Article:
Story and Created by Greg Anderson Elysee
Art by Antonello Cosentino
Colors by Francesco Montalbano
Letters by Justin Birch
Edits by Marcel Dupree
For Evoluzione Publishing
Oh wow. I decided to write down the first thing I thought as I finished reading Marassa. Wow. It’s a bit of; how can that happen, way to end a first issue, and this is a solid start to a series, sort of a wow. The kind of wow that had me looking back at the art and the writing and wondering how Elysee has had this bottled up and ready to go. The writing style of Elysee is so well balanced between exposition and dialog versus the action scenes and letting the artist team take over that I wonder how many times he had to go over pages to make sure it was perfect. Elysee has several main characters that are all equally important and he gives all of them individual character while keeping them all interesting. Elysee creates mystery and wonder behind some characters while giving others a more thrill seeking and transparent feel, but overall the character development is magnificent. First I’m intrigued, then I’m dazzled, after that Elysee settled me into the story for the deep character development before he turns it all on it’s head and left me saying, wow. Marassa is pretty tough to pinhole into a synopsis but if Sci-Fi action; with space pirates, bounty hunters, and adventure doesn’t draw you in then you must be dead.
I have come to realize that Evoluzione publishing has a certain standard for their art that is probably one of the best and certainly tops amongst indie creators. I know that quality is never an issue when reading an Evoluzione book. Cosentino has a fantastic cartoon style that is borderline realistic, he has well proportioned line and ink work that really sets the stage for the Montalbano to color the finishing touches in. Montalbano has a mostly deep dark color pallet that’s well suited for the dark space drama scenes, but he’s not scared to add the light in scenes that take place on a planet during the day. Montalbano’s choice of color is well placed within Cosentino’s world and background as well as with the dark skinned characters. Cosentino nails the black character skin tone and contrasts it brilliantly with the other characters of dark black and white spots. Together they make all of the characters astounding and fun to look at.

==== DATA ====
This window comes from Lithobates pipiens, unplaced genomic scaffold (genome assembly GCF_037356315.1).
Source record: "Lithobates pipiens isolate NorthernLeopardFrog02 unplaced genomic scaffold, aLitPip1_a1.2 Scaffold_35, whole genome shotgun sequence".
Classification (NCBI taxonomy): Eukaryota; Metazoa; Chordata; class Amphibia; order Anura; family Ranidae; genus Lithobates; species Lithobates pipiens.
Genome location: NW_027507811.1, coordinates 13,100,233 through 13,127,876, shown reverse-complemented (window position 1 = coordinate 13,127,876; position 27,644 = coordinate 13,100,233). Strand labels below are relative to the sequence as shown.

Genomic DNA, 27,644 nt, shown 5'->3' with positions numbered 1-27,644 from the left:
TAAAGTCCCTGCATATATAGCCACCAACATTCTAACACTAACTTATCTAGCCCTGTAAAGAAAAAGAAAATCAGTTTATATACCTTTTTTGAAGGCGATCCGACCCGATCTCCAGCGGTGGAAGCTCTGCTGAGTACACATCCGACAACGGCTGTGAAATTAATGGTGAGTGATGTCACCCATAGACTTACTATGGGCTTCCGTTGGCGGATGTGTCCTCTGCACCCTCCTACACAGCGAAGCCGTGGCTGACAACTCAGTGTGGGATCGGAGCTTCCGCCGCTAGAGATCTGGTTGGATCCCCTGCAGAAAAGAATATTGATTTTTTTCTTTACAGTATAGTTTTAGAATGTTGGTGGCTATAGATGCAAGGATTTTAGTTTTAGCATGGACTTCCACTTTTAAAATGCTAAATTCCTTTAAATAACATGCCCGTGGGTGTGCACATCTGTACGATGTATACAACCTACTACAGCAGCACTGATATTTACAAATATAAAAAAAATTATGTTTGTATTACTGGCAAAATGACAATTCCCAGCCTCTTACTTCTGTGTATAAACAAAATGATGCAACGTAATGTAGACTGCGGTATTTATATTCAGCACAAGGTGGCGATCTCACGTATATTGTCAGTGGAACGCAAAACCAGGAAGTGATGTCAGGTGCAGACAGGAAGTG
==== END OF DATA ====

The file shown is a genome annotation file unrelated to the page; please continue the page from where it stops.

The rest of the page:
I can’t imagine how hard it is for a letterer to place action letters. Finding the right spot to add that certain something to the book can’t be easy. Birch has gone above and beyond to blend the action letters and give them all personality within the panel. Each different action has a unique feel and goes perfect with the action itself, it’s exactly what I think of when I see the action and it flows effortlessly. There are several different styles of balloons and only the main antagonists is different in the fact that it’s overt, it’s set in white on black and is done to exaggerate the antagonist, a common usage but Birch does it gracefully and beautifully to where I can’t picture it any other way. Birch is truly a master at his craft.
Marassa just launched a Kickstarter so head over and give a pledge for an amazing book!